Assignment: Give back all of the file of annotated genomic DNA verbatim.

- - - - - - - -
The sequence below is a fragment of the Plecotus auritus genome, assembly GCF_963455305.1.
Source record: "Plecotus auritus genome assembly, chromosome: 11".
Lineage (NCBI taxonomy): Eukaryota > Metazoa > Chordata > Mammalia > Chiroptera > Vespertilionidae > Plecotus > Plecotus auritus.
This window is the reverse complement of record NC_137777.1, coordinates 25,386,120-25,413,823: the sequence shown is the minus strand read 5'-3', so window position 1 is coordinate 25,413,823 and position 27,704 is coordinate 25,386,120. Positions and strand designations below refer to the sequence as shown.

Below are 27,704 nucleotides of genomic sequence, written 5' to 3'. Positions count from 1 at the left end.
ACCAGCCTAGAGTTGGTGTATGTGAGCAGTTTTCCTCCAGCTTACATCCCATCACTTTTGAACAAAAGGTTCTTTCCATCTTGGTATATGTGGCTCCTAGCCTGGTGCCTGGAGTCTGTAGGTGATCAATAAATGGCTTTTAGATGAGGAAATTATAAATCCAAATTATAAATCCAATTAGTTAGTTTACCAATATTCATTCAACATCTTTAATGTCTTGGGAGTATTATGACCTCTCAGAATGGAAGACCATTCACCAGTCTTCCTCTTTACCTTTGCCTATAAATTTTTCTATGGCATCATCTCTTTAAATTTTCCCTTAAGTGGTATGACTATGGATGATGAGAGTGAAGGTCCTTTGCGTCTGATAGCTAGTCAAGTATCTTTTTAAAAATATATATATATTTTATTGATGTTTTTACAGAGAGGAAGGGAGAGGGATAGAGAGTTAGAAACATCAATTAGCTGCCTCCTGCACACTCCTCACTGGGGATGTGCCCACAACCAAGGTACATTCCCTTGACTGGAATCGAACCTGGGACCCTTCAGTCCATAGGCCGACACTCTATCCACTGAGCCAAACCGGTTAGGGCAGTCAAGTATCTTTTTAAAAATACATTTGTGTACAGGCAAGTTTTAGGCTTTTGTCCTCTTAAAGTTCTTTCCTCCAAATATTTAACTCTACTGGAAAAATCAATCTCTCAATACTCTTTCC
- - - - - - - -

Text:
The sequence below is a fragment of the Plecotus auritus genome, assembly GCF_963455305.1.
Source record: "Plecotus auritus genome assembly, chromosome: 11".
Lineage (NCBI taxonomy): Eukaryota > Metazoa > Chordata > Mammalia > Chiroptera > Vespertilionidae > Plecotus > Plecotus auritus.
This window is the reverse complement of record NC_137777.1, coordinates 25,386,120-25,413,823: the sequence shown is the minus strand read 5'-3', so window position 1 is coordinate 25,413,823 and position 27,704 is coordinate 25,386,120. Positions and strand designations below refer to the sequence as shown.

Below are 27,704 nucleotides of genomic sequence, written 5' to 3'. Positions count from 1 at the left end.
ACCAGCCTAGAGTTGGTGTATGTGAGCAGTTTTCCTCCAGCTTACATCCCATCACTTTTGAACAAAAGGTTCTTTCCATCTTGGTATATGTGGCTCCTAGCCTGGTGCCTGGAGTCTGTAGGTGATCAATAAATGGCTTTTAGATGAGGAAATTATAAATCCAAATTATAAATCCAATTAGTTAGTTTACCAATATTCATTCAACATCTTTAATGTCTTGGGAGTATTATGACCTCTCAGAATGGAAGACCATTCACCAGTCTTCCTCTTTACCTTTGCCTATAAATTTTTCTATGGCATCATCTCTTTAAATTTTCCCTTAAGTGGTATGACTATGGATGATGAGAGTGAAGGTCCTTTGCGTCTGATAGCTAGTCAAGTATCTTTTTAAAAATATATATATATTTTATTGATGTTTTTACAGAGAGGAAGGGAGAGGGATAGAGAGTTAGAAACATCAATTAGCTGCCTCCTGCACACTCCTCACTGGGGATGTGCCCACAACCAAGGTACATTCCCTTGACTGGAATCGAACCTGGGACCCTTCAGTCCATAGGCCGACACTCTATCCACTGAGCCAAACCGGTTAGGGCAGTCAAGTATCTTTTTAAAAATACATTTGTGTACAGGCAAGTTTTAGGCTTTTGTCCTCTTAAAGTTCTTTCCTCCAAATATTTAACTCTACTGGAAAAATCAATCTCTCAATACTCTTTCC